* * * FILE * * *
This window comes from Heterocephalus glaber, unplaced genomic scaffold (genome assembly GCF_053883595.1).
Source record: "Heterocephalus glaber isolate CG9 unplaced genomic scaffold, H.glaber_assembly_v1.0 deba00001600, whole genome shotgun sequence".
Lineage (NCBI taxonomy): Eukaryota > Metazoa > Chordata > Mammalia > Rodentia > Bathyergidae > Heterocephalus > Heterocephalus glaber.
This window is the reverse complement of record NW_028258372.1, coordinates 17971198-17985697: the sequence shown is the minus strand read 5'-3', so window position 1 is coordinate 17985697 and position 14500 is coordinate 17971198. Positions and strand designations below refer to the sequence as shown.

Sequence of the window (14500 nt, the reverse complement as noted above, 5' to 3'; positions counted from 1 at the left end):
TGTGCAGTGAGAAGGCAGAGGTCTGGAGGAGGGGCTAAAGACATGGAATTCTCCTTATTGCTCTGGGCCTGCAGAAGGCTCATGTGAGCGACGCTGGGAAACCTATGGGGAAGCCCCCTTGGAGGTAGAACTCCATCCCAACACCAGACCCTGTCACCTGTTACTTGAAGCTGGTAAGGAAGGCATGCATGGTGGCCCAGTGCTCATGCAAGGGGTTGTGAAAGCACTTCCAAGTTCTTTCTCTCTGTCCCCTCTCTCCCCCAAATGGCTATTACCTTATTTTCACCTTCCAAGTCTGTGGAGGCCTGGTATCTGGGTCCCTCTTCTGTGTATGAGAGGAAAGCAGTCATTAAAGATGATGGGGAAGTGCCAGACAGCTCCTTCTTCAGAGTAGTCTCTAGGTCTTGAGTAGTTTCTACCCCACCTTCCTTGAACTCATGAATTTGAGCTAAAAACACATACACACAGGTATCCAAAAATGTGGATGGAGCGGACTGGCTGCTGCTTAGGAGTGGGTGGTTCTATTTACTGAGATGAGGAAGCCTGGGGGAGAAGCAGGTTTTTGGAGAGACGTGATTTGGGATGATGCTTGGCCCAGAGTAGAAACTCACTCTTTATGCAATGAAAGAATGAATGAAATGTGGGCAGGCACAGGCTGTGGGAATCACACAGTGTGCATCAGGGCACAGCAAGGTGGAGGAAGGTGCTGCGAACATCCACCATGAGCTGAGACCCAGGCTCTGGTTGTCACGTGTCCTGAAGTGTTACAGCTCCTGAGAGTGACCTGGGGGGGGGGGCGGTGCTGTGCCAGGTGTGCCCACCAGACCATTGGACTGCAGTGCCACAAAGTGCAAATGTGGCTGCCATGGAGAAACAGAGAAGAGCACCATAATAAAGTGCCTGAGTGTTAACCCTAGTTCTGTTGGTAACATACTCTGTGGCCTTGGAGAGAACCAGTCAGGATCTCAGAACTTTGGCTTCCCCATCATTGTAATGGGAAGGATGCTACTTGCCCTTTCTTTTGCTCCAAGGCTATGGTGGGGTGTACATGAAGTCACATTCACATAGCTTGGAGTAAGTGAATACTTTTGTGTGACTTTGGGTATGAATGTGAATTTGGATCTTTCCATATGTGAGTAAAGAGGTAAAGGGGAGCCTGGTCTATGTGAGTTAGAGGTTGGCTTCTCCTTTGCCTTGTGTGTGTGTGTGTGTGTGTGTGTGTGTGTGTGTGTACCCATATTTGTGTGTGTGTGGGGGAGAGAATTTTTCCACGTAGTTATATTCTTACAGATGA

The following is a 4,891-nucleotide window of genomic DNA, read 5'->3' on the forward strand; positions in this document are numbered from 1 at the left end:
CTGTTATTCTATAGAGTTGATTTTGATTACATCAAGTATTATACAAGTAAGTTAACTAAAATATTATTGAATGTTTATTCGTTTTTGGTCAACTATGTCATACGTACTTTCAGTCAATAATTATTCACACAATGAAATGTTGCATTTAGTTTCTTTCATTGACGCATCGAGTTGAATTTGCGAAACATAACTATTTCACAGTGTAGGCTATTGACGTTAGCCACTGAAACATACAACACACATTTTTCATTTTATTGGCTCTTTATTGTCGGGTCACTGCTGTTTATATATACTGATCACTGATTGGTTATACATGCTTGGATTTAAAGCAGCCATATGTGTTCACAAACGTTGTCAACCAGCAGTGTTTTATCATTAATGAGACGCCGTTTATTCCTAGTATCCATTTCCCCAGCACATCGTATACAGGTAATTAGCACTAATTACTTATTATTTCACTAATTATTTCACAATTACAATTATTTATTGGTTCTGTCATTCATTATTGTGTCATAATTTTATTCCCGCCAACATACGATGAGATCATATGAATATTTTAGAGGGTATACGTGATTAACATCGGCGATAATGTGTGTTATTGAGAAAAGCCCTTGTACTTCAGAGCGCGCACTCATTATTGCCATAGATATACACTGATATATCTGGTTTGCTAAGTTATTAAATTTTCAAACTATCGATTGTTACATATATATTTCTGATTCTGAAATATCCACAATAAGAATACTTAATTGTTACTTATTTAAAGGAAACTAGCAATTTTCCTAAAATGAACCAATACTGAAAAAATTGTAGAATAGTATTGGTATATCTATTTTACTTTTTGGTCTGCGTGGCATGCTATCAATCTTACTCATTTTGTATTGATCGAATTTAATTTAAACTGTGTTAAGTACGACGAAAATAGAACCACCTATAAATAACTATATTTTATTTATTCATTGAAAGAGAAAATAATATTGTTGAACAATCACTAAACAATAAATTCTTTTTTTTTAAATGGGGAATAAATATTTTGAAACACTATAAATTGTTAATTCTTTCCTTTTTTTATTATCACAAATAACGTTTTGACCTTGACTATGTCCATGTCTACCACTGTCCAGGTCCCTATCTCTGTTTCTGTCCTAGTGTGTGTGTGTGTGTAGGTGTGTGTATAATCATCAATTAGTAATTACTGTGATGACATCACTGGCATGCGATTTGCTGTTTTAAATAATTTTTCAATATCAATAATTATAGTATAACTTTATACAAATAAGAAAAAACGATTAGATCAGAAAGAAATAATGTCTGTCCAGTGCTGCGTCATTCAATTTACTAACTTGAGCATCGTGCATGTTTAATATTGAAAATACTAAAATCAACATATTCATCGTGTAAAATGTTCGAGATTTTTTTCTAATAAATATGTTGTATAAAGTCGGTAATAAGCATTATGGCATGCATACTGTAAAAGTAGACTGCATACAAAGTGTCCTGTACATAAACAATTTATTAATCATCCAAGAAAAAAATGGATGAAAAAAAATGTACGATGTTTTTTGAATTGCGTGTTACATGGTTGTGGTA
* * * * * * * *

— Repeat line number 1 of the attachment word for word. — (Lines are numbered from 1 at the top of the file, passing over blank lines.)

This window comes from Heterocephalus glaber, unplaced genomic scaffold (genome assembly GCF_053883595.1).